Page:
Entry: 9/4/06 - The task for today was chemically stripping the paint from the front and rear bumpers. I thought it would be a good idea to remove what turned out to be 3 to 4 layers of primer and paint chemically before sand blasting because of the possibility of warping the steel with the heat of blasting that much paint off. I was also able to find and remove all the body filler from previous repairs, which was minimal on the center section of the front bumper and none to be found on the rear ones. There are a few badly surface rust pitted areas from moisture trapped under the deco strip but no rot-thru. I had to use hot water on the bumpers as a final step to flush and neutralize the chemical paint stripper so a bit of flash rusting took place but that will be history with some light sand blasting. Tonight I set the bumpers up over a 500-watt halogen work light to heat the pieces up and evaporate any moisture in the recesses around the mounting brackets so they will be nice and dry for sand blasting tomorrow (if the weather cooperates).
Entry: 9/5/06 - Perfect sand blasting weather today! Mid-70's and low humidity with a light breeze towards the greenbelt and away from the house made for a very productive day. The factory paint on the insides of the bumpers came off very easily with the nozzle of the blaster about 10" from the surface and a very low surface temperature to prevent warping of the metal. Both the insides and the outsides of the bumpers were blasted down to bare metal and once all traces of rust and paint were gone I gave them a quick shot of red oxide colored primer. I'll be needing to remove the primer using lacquer thinner in spots where I need to apply filler and weld-up a few holes but the goal was to prevent any flash rusting while they're stored, waiting for the paint prep phase months from now.
Entry: 3/5/07 - Today the front bumper came back off and I stripped the thin coat of cheapo autoparts store primer I applied back when I sandblasted it last summer to keep it from flash rusting. A thorough wash with scalding hot water, Ajax dish soap and a scrub brush to remove any traces of paint stripper was followed by a spray down with Eastwood Company's Metal Wash to keep the steel from flash rusting. I'll be welding up all the license plate holes once it has dried thoroughly and start with the filling and block sanding on that ugly weld seam down the middle. I also removed the left rear wheel and began the process of "faux factory undercoating" on that wheelwell and lockpost area like I did to the right side a couple months back. You'll notice a little investment in the future sitting on the box in the lower right corner of the following photo, a complete fuel injection system off a 1983 3.0 liter engine. This is the set-up I am currently running on the 3.0 liter engine in my 1974 911 and it's a good thing to have a spare WUR (warm up regulator), fuel distributor and airbox as these parts are NLA (no longer available) new from any parts suppliers and rebuilt ones require a core exchange and are massively expensive. I got the entire system, including intake runners and fuel injectors for $375 off a running engine which was converted to PMO carburetors, through an ad on the Pelican Parts 911 Used Parts For Sale & Wanted BBS.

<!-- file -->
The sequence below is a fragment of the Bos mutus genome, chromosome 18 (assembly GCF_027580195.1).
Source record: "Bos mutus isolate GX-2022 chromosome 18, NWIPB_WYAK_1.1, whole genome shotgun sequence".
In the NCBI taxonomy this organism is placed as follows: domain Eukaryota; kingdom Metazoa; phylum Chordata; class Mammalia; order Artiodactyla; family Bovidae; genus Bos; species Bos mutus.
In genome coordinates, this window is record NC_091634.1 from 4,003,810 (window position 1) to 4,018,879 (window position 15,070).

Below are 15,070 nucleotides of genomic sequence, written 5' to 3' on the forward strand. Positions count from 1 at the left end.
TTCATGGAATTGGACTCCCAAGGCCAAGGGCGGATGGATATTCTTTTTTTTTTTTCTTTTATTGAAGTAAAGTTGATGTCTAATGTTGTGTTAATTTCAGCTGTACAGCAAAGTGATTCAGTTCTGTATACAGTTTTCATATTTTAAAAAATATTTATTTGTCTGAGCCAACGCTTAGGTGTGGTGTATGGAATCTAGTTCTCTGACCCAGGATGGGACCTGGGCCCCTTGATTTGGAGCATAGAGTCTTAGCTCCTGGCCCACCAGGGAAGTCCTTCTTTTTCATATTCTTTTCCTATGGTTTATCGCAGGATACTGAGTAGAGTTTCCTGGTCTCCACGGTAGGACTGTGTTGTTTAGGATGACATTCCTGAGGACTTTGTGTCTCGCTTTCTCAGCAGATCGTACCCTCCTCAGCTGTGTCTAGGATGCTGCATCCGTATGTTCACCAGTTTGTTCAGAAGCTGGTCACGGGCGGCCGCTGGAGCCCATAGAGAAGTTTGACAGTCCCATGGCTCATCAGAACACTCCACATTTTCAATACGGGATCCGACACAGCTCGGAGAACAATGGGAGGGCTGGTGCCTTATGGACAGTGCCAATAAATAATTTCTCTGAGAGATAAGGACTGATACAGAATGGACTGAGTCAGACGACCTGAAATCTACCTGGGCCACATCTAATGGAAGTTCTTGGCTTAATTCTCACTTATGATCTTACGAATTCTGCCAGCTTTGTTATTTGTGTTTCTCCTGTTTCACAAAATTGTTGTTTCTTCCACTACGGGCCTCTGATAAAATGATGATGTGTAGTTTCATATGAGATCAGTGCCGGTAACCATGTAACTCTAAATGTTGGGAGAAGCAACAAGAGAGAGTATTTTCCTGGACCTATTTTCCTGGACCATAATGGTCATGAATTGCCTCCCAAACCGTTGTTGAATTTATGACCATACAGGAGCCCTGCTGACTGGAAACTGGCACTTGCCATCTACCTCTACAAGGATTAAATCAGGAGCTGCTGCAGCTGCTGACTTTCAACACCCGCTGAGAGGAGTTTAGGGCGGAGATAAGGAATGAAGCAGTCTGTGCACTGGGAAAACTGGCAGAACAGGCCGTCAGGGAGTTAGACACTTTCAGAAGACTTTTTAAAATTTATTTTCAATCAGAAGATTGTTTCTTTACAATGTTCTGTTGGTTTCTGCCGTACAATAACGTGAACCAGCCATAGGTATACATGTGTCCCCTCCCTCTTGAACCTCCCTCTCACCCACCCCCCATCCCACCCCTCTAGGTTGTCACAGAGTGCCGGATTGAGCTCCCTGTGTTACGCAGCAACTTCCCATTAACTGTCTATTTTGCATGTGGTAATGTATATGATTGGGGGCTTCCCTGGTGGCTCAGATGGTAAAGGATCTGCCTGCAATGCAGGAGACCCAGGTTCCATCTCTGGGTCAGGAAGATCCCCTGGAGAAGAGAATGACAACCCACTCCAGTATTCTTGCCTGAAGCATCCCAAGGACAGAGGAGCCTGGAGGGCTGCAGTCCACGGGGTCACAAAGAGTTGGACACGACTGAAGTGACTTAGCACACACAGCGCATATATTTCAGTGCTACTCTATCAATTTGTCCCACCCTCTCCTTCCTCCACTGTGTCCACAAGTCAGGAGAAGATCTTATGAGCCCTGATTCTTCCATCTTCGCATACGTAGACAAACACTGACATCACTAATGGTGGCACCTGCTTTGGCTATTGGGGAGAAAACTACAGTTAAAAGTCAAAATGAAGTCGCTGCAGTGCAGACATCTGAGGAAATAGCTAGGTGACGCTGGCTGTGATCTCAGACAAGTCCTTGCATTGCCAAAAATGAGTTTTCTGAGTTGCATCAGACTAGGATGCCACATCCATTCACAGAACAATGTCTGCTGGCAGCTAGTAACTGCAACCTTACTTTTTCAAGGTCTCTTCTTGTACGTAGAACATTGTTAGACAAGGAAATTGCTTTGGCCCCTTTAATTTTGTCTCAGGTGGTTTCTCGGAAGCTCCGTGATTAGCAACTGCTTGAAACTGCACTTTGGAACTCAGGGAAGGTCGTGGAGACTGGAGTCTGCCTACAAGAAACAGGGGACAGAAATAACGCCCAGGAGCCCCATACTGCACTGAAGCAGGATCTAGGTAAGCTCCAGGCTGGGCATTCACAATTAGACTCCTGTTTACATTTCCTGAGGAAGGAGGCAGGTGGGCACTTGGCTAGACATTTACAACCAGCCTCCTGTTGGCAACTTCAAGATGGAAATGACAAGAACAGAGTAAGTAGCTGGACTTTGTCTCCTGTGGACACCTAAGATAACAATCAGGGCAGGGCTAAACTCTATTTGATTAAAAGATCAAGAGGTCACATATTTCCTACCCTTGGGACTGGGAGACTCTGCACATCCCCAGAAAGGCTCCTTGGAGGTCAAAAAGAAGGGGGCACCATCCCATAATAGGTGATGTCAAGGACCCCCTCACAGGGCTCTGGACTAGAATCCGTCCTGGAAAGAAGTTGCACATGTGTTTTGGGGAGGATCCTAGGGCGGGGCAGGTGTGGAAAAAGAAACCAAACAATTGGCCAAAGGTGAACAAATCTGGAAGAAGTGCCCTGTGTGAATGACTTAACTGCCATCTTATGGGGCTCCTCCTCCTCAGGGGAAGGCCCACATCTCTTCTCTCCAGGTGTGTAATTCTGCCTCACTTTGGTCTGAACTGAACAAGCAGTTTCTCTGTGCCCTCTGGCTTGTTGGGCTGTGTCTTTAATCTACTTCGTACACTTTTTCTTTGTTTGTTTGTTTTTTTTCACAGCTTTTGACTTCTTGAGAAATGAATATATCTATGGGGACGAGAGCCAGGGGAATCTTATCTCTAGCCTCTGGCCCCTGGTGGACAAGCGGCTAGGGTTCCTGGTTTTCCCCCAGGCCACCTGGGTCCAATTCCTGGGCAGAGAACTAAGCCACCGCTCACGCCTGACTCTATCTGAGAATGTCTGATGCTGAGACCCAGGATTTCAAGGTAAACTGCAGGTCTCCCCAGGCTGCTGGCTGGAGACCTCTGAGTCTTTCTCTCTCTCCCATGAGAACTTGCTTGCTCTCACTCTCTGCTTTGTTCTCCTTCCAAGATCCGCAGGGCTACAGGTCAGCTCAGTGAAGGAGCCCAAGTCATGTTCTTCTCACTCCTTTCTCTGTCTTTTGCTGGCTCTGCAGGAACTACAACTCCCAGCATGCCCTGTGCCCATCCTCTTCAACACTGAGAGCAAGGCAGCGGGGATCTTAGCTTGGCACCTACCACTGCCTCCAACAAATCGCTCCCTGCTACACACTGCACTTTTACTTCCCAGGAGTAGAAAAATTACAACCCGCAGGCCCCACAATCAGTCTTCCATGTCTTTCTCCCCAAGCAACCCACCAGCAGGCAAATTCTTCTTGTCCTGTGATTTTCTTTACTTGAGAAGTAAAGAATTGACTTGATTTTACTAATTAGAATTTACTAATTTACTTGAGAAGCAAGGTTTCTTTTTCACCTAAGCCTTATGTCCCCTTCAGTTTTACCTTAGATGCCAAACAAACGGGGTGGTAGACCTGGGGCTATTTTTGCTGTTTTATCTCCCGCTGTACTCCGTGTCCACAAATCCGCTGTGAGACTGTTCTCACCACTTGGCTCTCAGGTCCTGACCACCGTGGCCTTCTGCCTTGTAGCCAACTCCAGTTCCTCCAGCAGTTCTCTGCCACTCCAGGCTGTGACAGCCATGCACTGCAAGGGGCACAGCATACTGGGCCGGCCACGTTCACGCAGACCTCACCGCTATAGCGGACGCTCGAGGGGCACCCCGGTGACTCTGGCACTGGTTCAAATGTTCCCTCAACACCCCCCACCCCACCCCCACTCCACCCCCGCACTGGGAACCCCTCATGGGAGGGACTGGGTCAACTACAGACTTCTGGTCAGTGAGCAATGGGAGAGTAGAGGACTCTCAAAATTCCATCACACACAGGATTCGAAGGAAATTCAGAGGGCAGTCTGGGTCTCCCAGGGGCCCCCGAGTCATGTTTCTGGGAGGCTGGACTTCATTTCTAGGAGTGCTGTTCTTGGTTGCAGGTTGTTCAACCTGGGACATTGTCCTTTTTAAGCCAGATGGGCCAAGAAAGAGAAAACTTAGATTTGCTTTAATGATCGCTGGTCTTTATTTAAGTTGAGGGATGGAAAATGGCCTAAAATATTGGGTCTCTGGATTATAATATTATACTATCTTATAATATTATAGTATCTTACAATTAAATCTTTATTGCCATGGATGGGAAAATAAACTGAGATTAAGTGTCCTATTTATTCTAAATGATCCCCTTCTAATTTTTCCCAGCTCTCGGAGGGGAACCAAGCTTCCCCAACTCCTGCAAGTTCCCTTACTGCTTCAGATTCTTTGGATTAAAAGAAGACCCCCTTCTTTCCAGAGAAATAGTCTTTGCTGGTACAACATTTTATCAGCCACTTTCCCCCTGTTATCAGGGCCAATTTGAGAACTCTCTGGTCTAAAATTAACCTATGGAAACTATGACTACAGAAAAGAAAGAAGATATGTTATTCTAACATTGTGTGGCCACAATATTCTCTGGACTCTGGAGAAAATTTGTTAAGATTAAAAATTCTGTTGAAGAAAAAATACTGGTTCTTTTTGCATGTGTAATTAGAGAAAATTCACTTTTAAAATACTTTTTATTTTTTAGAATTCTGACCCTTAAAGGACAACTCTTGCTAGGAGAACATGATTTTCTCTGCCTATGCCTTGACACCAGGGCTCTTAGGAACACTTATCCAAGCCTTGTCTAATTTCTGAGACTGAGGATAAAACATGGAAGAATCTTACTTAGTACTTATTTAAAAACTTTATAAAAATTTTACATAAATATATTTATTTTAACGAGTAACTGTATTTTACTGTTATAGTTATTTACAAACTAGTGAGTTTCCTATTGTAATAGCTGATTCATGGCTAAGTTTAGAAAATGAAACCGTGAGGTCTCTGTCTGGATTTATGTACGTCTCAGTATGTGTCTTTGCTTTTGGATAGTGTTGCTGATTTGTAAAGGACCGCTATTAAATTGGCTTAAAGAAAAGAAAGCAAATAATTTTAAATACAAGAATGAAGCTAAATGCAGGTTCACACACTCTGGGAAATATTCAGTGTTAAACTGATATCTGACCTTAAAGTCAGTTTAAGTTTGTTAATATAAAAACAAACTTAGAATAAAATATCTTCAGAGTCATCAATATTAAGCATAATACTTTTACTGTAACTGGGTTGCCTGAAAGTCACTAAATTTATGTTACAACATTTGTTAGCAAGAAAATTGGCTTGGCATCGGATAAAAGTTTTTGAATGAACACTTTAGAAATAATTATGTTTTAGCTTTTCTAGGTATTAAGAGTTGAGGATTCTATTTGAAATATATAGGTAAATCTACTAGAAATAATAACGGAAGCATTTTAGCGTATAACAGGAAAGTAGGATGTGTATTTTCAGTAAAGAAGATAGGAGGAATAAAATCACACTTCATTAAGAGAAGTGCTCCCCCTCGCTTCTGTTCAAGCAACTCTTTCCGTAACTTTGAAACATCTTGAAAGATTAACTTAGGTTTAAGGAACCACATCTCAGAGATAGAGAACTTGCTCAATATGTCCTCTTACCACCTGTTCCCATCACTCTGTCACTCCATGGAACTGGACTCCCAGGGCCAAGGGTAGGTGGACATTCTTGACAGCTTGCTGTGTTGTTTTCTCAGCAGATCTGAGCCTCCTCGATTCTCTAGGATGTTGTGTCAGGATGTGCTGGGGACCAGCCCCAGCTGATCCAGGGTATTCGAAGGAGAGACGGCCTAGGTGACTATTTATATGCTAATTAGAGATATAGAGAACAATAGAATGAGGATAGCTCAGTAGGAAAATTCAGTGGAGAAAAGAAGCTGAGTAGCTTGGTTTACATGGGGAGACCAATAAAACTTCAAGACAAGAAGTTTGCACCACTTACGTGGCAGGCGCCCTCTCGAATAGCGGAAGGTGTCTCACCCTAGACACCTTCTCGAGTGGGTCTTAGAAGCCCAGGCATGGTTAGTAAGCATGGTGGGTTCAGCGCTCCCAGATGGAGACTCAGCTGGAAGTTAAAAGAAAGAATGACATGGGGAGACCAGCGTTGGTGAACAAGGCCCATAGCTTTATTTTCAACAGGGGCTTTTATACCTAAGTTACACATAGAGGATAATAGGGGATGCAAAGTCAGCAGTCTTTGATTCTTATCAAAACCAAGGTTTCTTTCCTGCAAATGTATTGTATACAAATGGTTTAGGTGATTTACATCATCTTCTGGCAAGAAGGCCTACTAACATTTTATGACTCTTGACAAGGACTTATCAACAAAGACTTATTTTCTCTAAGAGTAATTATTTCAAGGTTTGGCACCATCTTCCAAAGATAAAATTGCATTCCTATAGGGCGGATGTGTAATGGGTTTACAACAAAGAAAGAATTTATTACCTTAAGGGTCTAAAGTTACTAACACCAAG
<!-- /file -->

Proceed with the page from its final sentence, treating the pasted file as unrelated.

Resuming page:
Entry: 3/6/07 - I didn't have time to work on the 912 today but a couple items did arrive on the UPS truck today. The first thing was a relic from the '70s, a vintage hood bra, still in perfect condition, custom tailored to fit my '66 with no fog light or license plate holes opened-up! I have a hood bra for all my Porsches and if removed frequently and kept clean on the back side so no moisture or abrasive road dust can form, they keep the paint chip-free. I only put them on when I'm going to be driving at highway speed due to all the dump trucks dropping gravel on the roads and kicking it up.
The other shipment that arrived was half of my closed-cell neoprene foam order from McMaster-Carr. I ordered ½", 3/8" and 1/8" thick by 42" x 72" pads to make the engine compartment sound-proofing pads, passenger compartment floor sound-proofing pads, and dashboard / door panel padding (respectively). Closed-cell is the ticket, you can spray adhesive on it and press it into place without the glue soaking into it and distorting the surface like open cell foam will do. This foam is rated to withstand temperatures to 210°F, is self-extinguishing when a flame source is removed, and withstands oil and gasoline exposure without breaking down. Sounds like the perfect stuff for lining an engine compartment to me! Closed-cell also doesn't absorb water (or any liquid) so it sounds like the perfect thing to glue to the passenger compartment floorpans and door panels! The ½", 3/8" and 1/8" thick by 42" x 72" pads cost roughly $90, $70 and $30 respectively and are listed as Neoprene/EDPM/SBR Foam Rubber on the website.
Entry: 3/7/07 - I got a good start on the front bumper today, beginning with welding-up the 6 front license plate mounting holes which were exposed by sand blasting the BONDO off the bumper last summer. Once the holes were filled and the excess weld bead dressed with my 4½" angle grinder, I got out the stud welder and attacked the deep dents that had been filled with BONDO by the previous repairman. Using the pop-rivet gun type puller, I was able to get all the dents slightly higher than the surrounding surface and then leveled-out with hammer and dolly.